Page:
David Bourget (Western Ontario)
David Chalmers (ANU, NYU)
Rafael De Clercq
Jack Alan Reynolds
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Southern Journal of Philosophy 50 (1):112-135 (2012)
Let us by ‘first-order beliefs’ mean beliefs about the world, such as the belief that it will rain tomorrow, and by ‘second-order beliefs’ let us mean beliefs about the reliability of first-order, belief-forming processes. In formal epistemology, coherence has been studied, with much ingenuity and precision, for sets of first-order beliefs. However, to the best of our knowledge, sets including second-order beliefs have not yet received serious attention in that literature. In informal epistemology, by contrast, sets of the latter kind play an important role in some respectable coherence theories of knowledge and justification. In this paper, we extend the formal treatment of coherence to second-order beliefs. Our main conclusion is that while extending the framework to second-order beliefs sheds doubt on the generality of the notorious impossibility results for coherentism, another problem crops up that might be no less damaging to the coherentist project: facts of coherence turn out to be epistemically accessible only to agents who have a good deal of insight into matters external to their own belief states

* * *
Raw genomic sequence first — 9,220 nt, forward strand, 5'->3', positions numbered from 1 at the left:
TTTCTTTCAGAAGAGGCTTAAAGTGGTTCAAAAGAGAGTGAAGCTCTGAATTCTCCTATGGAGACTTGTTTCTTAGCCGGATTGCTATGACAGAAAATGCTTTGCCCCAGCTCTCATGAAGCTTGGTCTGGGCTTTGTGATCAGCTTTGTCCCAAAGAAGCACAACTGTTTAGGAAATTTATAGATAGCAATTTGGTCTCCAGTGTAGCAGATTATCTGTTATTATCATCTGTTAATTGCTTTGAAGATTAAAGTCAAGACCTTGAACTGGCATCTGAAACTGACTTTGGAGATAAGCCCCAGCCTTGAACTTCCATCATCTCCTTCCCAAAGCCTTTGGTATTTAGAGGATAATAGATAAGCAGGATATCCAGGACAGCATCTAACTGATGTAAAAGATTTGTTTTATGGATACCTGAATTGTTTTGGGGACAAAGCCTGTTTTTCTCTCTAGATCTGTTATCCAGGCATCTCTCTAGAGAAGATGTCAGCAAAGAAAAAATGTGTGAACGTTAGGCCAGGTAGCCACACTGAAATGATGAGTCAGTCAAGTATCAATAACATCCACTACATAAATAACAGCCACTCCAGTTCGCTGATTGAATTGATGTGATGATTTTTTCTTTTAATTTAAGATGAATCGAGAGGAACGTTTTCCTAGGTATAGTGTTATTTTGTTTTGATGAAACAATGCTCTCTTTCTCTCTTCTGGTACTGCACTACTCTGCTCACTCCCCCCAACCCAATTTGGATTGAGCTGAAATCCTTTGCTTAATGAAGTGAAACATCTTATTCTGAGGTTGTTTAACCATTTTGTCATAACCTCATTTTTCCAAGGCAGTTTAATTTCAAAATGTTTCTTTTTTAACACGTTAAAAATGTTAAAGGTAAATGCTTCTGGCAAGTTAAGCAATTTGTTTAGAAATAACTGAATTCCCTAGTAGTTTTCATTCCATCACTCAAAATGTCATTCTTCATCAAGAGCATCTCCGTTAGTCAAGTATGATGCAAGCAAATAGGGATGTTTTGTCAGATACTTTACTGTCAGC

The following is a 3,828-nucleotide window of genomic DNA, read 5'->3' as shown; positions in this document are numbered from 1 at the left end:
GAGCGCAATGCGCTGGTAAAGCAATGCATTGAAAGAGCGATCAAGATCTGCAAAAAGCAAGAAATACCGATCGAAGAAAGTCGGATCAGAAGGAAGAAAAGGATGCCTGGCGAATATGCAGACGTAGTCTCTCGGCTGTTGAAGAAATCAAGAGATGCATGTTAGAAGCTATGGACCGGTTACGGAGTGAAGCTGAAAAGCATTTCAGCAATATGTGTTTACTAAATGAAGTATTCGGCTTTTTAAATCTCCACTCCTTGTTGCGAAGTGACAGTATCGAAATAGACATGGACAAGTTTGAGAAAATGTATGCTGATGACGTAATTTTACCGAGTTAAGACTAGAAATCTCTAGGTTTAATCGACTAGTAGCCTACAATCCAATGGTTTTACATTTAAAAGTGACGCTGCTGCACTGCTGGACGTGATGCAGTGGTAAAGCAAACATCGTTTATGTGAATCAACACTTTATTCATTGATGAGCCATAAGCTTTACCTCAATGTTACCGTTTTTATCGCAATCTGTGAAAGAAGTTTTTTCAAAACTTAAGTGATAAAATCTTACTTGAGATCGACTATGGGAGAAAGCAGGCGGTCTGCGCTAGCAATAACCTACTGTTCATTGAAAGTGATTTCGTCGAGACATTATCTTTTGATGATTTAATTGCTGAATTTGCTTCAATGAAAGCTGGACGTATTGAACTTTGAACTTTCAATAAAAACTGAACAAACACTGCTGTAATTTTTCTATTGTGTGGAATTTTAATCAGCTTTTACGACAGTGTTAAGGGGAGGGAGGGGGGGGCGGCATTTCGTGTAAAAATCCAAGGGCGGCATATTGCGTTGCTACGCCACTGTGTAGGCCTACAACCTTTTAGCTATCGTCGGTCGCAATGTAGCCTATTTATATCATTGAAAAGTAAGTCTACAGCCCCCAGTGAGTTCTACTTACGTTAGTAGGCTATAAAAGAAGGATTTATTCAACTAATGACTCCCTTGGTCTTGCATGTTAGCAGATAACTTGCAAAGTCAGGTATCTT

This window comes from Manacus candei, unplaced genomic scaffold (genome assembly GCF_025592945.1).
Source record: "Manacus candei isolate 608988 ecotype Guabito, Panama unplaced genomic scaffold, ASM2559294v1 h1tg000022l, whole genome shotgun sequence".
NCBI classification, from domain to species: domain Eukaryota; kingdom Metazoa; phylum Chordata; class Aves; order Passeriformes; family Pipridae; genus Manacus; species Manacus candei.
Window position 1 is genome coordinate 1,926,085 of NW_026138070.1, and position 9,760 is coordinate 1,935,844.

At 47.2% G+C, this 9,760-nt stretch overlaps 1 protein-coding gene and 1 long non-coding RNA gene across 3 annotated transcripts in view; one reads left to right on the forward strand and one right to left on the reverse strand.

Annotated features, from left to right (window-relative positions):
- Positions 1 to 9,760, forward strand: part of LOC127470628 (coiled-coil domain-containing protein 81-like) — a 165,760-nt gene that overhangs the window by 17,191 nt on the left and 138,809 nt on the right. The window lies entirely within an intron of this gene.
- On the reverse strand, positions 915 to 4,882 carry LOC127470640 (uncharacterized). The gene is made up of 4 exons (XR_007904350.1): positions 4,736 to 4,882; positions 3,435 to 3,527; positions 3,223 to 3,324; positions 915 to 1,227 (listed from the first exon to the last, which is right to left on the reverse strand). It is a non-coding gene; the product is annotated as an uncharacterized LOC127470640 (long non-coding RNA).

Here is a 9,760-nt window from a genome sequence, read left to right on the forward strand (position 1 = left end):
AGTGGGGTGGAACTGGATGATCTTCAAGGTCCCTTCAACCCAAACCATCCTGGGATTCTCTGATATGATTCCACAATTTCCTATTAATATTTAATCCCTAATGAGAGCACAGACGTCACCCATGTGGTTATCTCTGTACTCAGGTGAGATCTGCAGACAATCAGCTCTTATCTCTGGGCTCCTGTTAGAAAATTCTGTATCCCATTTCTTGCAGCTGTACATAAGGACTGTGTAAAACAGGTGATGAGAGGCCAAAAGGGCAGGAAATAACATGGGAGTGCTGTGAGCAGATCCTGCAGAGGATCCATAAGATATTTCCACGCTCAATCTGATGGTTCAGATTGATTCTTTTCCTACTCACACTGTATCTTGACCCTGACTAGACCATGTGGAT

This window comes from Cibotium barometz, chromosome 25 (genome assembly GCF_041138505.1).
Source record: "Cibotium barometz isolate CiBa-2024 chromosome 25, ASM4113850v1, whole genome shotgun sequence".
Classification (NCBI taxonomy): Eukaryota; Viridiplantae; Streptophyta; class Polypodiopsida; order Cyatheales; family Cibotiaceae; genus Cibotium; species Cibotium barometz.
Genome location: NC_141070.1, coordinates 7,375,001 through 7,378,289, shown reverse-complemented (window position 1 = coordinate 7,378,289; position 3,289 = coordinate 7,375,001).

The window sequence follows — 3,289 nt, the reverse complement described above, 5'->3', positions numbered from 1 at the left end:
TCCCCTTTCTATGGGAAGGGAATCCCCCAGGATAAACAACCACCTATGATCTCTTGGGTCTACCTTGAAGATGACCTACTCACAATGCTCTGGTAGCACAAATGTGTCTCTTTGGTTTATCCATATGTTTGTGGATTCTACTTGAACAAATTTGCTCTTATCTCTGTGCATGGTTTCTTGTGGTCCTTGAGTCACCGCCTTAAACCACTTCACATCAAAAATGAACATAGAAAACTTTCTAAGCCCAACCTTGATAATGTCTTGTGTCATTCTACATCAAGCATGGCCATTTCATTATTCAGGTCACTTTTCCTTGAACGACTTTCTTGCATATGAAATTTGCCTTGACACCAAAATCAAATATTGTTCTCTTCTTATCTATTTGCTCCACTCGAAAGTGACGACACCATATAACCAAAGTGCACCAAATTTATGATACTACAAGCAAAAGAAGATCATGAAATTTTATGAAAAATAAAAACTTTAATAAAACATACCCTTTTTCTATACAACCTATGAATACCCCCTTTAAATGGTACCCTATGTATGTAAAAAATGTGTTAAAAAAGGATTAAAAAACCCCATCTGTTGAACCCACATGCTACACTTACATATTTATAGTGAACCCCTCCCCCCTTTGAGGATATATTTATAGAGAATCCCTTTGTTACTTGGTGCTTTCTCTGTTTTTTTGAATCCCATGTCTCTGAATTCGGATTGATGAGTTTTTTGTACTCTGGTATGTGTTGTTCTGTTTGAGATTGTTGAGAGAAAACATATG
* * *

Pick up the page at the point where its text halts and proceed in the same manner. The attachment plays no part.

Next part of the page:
|Keywords||higher-order doubts or evidence|
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Staffan Angere (2008). Coherence as a Heuristic. Mind 117 (465):1-26.
Laurence BonJour (1985). The Structure of Empirical Knowledge. Harvard University Press.
Luc Bovens & Stephan Hartmann (2003). Bayesian Epistemology. Oxford: Oxford University Press.
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Citations of this work BETA
William G. Lycan (2012). Explanationist Rebuttals (Coherentism Defended Again). Southern Journal of Philosophy 50 (1):5-20.
William Roche (2013). On the Truth-Conduciveness of Coherence. Erkenntnis:1-19.
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